To calculate confidence intervals, we compare the Budget forecasts from the 1998-99 Budget onwards with current outcomes to generate historical forecasting errors.8 Outcomes for nominal and real GDP are from the latest quarterly national accounts release for the June quarter 2013.
For the fiscal aggregates (receipts, payments and the underlying cash balance), there are some specific issues to bear in mind. First, the fiscal impact of all policy decisions made after a forecast was published have been added back to the relevant fiscal aggregate forecast to eliminate this potential source of error from the analysis. As a result, the root mean square errors for receipts, payments and the underlying cash balance do not reflect variations caused by subsequent policy changes. However changes in public debt interest as a result of policy decisions have not been removed from the data set.
Second, there was a change in the Budget reporting standard from cash to accrual in the 1999-2000 Budget. This change does not have a material impact on the underlying cash series. However, for many years in the sample, the Budget Papers published the effect of policy decisions only in accrual terms. As a result, we have constructed a composite series of policy decisions from records of cash and accrual measures, which has been used to adjust the relevant fiscal series.
Third, the potential for actual spending to exceed payment forecasts is taken into account through the Budget process. This is done through a provision made in the Contingency Reserve called the Conservative Bias Allowance (CBA). The CBA is an allowance for the tendency for expenses estimates of existing Government policy to be revised upwards in the forward years. This is of particular importance for demand driven programs where precise cost estimates are difficult to forecast. The allowance is calculated as a percentage of accrual expenditure and is unwound at each estimate update until it is removed completely when the year becomes the budget year. The reduction in the percentage over time reflects the fact that program estimates are progressively updated, thereby decreasing the bias. As such, the incorporation of the CBA into the budget updates is used to reduce bias and improve the accuracy of payment forecasts. (For further detail on the CBA see page 6–63 of the 2013–14 Australian Government Budget, Budget Strategy and Outlook.)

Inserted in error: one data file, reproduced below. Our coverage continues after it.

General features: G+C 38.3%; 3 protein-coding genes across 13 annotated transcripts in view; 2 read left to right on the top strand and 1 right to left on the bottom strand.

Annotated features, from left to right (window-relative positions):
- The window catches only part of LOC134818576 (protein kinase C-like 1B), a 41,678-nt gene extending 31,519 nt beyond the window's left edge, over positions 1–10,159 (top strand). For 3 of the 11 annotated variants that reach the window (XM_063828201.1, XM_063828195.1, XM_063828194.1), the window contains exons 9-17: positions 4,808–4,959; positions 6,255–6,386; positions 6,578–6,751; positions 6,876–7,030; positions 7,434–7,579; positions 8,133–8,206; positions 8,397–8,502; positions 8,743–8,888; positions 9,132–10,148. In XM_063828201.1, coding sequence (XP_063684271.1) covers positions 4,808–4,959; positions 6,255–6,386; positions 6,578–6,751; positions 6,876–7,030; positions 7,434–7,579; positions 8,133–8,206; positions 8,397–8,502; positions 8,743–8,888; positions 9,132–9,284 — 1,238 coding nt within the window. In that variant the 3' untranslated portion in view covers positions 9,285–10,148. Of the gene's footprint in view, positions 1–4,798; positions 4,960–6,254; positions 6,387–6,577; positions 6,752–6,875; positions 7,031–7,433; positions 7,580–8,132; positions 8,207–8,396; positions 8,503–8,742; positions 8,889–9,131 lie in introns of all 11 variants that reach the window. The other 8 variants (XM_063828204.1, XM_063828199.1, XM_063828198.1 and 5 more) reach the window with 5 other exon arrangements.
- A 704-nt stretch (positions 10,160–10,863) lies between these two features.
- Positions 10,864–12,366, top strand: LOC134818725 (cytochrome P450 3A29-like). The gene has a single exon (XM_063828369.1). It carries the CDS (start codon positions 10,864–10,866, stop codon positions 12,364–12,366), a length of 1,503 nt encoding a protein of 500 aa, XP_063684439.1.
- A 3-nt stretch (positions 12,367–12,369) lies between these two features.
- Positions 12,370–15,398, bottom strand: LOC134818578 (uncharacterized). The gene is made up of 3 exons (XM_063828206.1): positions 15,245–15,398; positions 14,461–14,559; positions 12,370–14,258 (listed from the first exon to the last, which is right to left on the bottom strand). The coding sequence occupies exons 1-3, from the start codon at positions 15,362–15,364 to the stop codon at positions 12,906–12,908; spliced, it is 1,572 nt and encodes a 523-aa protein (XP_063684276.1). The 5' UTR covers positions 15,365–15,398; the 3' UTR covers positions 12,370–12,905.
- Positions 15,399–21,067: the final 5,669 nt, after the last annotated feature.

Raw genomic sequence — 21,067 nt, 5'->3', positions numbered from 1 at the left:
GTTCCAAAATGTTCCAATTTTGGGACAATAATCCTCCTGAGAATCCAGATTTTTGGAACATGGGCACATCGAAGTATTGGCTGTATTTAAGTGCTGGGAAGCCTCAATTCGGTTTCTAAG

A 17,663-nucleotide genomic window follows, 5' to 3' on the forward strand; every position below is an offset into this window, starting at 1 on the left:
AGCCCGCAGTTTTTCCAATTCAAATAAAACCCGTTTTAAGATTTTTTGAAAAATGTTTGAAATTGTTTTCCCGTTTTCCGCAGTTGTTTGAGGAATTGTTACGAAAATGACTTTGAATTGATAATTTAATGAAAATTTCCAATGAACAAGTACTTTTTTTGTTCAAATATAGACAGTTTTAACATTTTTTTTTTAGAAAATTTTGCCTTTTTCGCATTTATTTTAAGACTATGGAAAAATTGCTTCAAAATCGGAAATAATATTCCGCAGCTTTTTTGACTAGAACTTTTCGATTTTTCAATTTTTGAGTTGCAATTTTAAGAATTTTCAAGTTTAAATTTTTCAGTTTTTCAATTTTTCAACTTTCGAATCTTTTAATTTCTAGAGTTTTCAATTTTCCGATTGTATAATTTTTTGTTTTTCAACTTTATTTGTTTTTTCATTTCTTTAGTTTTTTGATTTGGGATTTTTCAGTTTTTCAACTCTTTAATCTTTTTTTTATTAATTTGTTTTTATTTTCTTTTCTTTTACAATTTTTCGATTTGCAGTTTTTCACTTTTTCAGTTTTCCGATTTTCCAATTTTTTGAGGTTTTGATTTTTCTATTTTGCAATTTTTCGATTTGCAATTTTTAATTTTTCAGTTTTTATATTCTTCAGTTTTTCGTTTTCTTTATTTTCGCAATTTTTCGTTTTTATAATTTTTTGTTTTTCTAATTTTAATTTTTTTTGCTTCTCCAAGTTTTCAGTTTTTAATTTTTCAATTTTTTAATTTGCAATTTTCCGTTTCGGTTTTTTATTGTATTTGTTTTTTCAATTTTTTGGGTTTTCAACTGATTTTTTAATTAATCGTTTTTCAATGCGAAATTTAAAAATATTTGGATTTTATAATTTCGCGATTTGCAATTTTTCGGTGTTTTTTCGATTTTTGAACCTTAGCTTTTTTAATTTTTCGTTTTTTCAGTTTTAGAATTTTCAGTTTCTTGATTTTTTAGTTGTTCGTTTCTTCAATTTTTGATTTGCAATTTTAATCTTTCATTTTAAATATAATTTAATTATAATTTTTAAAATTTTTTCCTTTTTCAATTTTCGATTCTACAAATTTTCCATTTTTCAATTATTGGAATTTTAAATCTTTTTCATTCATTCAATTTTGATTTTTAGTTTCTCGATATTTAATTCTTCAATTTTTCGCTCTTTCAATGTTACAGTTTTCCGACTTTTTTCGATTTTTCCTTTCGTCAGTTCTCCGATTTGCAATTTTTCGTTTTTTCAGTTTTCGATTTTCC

Fourth, abstracting from policy changes to construct confidence intervals around the fiscal variables does not encapsulate some cases where parameter variations have more in common with decisions of government, particularly concerning payment forecasts. For example, specific decisions to re-profile spending (due to changes in timing of projects) are captured as parameter variations. Similarly, the Natural Disaster Relief and Recovery Arrangements enable all new spending decisions relating to unprecedented natural disasters to be captured as parameter variations. We have abstracted only from variations that have been reported for budgeting purposes as policy decisions, and have therefore included errors that in reality are not driven by parameter variations in isolation. Further, in line with longstanding convention and due to inherent difficulties in forecasting future impacts of natural disasters, estimates of the impact of disasters are not included beyond the Budget year. The forecast errors that arise as a result of this treatment have not been removed from the data.
Fifth, the underlying cash balance and receipts series have been constructed from each published Budget update and then payments have been derived as a residual. Note that underlying cash balance data exclude Future Fund earnings, while receipts data do not. To ensure the residual series (payments) is consistent with the reporting of payments in budget documentation, Future Fund earnings have been removed from the residual data.
Finally, the incorporation of GST receipts and payments in the 2008-09 Budget Papers saw significant changes to the Government's balance sheet as this was not considered a Commonwealth tax in Budgets prior to that year. Consequently, GST data have been removed from receipts and payments data to abstract from any forecasting error associated with this change.
Further details on the data can be found in Appendix A.
8 In this analysis, the latest available estimate of the outcome is used as the measured outcome. Another approach could be to use a vintage of data close to when the forecasts were released. For example, Tulip and Wallace (2012) use GDP as reported in the fourth-published estimate (that is, released around four quarters after the event). Using later data vintages lessens issues around incomplete incorporation of source data but may increase issues from changing data definitions. However the use of forecast growth rates rather than levels in this paper should lessen the problems associated with changing data definitions (see footnote 12).